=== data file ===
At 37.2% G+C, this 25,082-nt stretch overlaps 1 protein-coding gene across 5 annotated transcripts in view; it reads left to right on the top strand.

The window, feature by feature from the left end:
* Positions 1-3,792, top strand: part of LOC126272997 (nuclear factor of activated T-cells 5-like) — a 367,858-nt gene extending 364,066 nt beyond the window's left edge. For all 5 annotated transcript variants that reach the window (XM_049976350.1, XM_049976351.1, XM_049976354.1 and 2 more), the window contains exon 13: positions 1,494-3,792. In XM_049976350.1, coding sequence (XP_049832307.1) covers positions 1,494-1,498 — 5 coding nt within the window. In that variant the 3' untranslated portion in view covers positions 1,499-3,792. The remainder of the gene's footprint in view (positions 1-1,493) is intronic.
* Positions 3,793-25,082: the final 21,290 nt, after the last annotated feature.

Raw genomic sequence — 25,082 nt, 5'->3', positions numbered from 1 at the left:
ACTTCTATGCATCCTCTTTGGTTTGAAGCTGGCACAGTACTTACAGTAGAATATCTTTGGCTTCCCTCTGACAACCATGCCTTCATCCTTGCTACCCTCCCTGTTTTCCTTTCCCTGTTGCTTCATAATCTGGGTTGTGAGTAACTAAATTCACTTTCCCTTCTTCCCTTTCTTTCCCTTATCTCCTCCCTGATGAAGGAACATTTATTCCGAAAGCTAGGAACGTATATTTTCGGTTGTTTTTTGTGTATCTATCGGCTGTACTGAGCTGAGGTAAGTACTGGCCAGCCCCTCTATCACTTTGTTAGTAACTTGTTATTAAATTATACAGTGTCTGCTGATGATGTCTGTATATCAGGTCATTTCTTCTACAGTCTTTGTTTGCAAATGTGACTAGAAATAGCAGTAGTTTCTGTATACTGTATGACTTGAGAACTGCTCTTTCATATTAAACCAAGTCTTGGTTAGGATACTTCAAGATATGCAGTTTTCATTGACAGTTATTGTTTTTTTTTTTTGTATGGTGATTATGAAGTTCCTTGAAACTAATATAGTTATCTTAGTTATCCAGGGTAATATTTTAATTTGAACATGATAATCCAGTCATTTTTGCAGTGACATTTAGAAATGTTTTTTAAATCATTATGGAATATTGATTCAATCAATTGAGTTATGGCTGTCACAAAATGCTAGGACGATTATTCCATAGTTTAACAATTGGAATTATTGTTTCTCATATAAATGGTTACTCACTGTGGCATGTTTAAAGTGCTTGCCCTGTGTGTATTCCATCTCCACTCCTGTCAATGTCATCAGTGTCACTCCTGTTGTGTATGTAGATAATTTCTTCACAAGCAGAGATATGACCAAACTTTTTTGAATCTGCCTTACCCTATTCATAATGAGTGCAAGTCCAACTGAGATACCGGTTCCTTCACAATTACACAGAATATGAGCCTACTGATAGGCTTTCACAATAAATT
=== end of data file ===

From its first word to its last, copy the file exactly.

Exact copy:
At 37.2% G+C, this 25,082-nt stretch overlaps 1 protein-coding gene across 5 annotated transcripts in view; it reads left to right on the top strand.

The window, feature by feature from the left end:
* Positions 1-3,792, top strand: part of LOC126272997 (nuclear factor of activated T-cells 5-like) — a 367,858-nt gene extending 364,066 nt beyond the window's left edge. For all 5 annotated transcript variants that reach the window (XM_049976350.1, XM_049976351.1, XM_049976354.1 and 2 more), the window contains exon 13: positions 1,494-3,792. In XM_049976350.1, coding sequence (XP_049832307.1) covers positions 1,494-1,498 — 5 coding nt within the window. In that variant the 3' untranslated portion in view covers positions 1,499-3,792. The remainder of the gene's footprint in view (positions 1-1,493) is intronic.
* Positions 3,793-25,082: the final 21,290 nt, after the last annotated feature.

Raw genomic sequence — 25,082 nt, 5'->3', positions numbered from 1 at the left:
ACTTCTATGCATCCTCTTTGGTTTGAAGCTGGCACAGTACTTACAGTAGAATATCTTTGGCTTCCCTCTGACAACCATGCCTTCATCCTTGCTACCCTCCCTGTTTTCCTTTCCCTGTTGCTTCATAATCTGGGTTGTGAGTAACTAAATTCACTTTCCCTTCTTCCCTTTCTTTCCCTTATCTCCTCCCTGATGAAGGAACATTTATTCCGAAAGCTAGGAACGTATATTTTCGGTTGTTTTTTGTGTATCTATCGGCTGTACTGAGCTGAGGTAAGTACTGGCCAGCCCCTCTATCACTTTGTTAGTAACTTGTTATTAAATTATACAGTGTCTGCTGATGATGTCTGTATATCAGGTCATTTCTTCTACAGTCTTTGTTTGCAAATGTGACTAGAAATAGCAGTAGTTTCTGTATACTGTATGACTTGAGAACTGCTCTTTCATATTAAACCAAGTCTTGGTTAGGATACTTCAAGATATGCAGTTTTCATTGACAGTTATTGTTTTTTTTTTTTGTATGGTGATTATGAAGTTCCTTGAAACTAATATAGTTATCTTAGTTATCCAGGGTAATATTTTAATTTGAACATGATAATCCAGTCATTTTTGCAGTGACATTTAGAAATGTTTTTTAAATCATTATGGAATATTGATTCAATCAATTGAGTTATGGCTGTCACAAAATGCTAGGACGATTATTCCATAGTTTAACAATTGGAATTATTGTTTCTCATATAAATGGTTACTCACTGTGGCATGTTTAAAGTGCTTGCCCTGTGTGTATTCCATCTCCACTCCTGTCAATGTCATCAGTGTCACTCCTGTTGTGTATGTAGATAATTTCTTCACAAGCAGAGATATGACCAAACTTTTTTGAATCTGCCTTACCCTATTCATAATGAGTGCAAGTCCAACTGAGATACCGGTTCCTTCACAATTACACAGAATATGAGCCTACTGATAGGCTTTCACAATAAATT